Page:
Recent Blog Entries:
It is too easy to believe that only those of us with "respectable" professions make a contribution in the world, and to believe that we should be entitled to all the respect...
Thousands of people take to these streets playing traditional games, skating and running, meeting neighbours and making new connections.
Cyclists and pedestrians have been literally squeezed out. Crossing the road has become a high risk sport, not for the faint of heart. Do the Vietnamese notice this loss of their own public spaces? I am not sure; climbing out of poverty is probably more pressing.
Ethnic minority women in Vietnam have reported feeling sad and afraid delivering in health facilities without their husbands. A gender-sensitive approach to the promotion of health facility deliveries needs to account for this, which is why HealthBridge is conducting training on the importance of incorporating men into maternal healthcare service delivery.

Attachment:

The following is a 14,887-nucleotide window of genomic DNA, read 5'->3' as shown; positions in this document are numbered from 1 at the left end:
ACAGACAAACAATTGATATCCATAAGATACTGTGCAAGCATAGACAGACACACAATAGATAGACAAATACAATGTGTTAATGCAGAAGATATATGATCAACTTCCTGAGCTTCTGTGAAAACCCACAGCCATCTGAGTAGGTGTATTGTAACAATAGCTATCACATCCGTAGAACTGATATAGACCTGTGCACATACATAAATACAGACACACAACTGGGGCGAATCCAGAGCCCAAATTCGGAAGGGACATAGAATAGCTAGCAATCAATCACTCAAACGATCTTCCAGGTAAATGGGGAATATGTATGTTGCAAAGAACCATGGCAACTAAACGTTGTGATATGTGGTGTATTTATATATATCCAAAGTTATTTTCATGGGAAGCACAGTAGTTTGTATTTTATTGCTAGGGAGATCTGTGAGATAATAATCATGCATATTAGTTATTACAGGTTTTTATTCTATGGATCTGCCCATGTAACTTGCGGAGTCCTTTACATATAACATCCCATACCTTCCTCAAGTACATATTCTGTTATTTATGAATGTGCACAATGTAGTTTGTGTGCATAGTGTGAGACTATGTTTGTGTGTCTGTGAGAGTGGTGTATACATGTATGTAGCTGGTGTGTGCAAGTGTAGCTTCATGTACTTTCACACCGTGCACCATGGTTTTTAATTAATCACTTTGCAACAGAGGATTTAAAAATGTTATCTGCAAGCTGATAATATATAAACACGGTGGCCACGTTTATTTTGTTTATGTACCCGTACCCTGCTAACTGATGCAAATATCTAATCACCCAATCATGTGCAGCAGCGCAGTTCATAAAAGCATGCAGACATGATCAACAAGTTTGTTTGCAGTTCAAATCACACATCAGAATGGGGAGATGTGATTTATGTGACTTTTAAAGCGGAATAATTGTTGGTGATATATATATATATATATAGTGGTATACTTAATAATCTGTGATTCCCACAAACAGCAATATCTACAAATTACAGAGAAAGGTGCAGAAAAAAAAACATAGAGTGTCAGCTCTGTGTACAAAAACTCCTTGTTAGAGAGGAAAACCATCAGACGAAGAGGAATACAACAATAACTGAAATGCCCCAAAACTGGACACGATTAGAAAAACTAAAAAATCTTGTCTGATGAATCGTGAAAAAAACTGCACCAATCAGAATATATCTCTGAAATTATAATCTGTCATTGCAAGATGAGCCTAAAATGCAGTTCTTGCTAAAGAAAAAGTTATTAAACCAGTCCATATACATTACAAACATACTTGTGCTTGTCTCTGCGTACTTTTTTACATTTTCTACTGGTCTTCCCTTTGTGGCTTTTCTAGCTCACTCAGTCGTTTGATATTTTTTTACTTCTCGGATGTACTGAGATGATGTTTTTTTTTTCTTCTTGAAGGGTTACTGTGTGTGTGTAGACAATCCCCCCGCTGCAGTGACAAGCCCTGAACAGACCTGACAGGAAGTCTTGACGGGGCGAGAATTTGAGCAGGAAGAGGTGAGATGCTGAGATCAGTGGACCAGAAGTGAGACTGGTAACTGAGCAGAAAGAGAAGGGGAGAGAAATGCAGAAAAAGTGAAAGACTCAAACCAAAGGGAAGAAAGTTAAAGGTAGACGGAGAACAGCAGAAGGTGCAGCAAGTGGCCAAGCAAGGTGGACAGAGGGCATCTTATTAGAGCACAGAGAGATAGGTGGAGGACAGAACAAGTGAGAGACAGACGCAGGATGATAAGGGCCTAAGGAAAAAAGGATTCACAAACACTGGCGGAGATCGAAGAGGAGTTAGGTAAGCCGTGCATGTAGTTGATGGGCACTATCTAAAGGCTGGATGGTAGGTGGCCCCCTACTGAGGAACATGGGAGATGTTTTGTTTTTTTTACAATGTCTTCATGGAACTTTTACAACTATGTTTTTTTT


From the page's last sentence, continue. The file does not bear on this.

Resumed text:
We ran an MNCH household survey for our project in Nepal. The last interview was finished on Saturday, and the data were analyzed and shared with partners yesterday – about 48 hours after the final person was interviewed.
At a recent conference on walking (Walk21) in Hong Kong, I presented on a panel about partnerships. My talk was not only about the groups that people promoting walking could work with, but also the ones we should avoid. Namely, big businesses that are contributing to the problems faced by pedestrians (and cyclists, and public transit users) in cities around the world. My "three-headed monster" is the car/motorbike,…
Figuring out how old a child is harder than you might think, and treatment of age data requires special attention.
The streets were full of life: thriving sidewalk cafes with diners watching the activity on the streets, children cycling, musicians playing, traditional actors performing, and a sense of enjoyment of the city.
Our events include various types of playful activities in the streets, to raise awareness of how much more space—and fun—we could have if our streets weren’t clogged with cars.
When a city is completely inaccessible for people with disabilities, where do we start? Or should we just throw up our hands and declare defeat?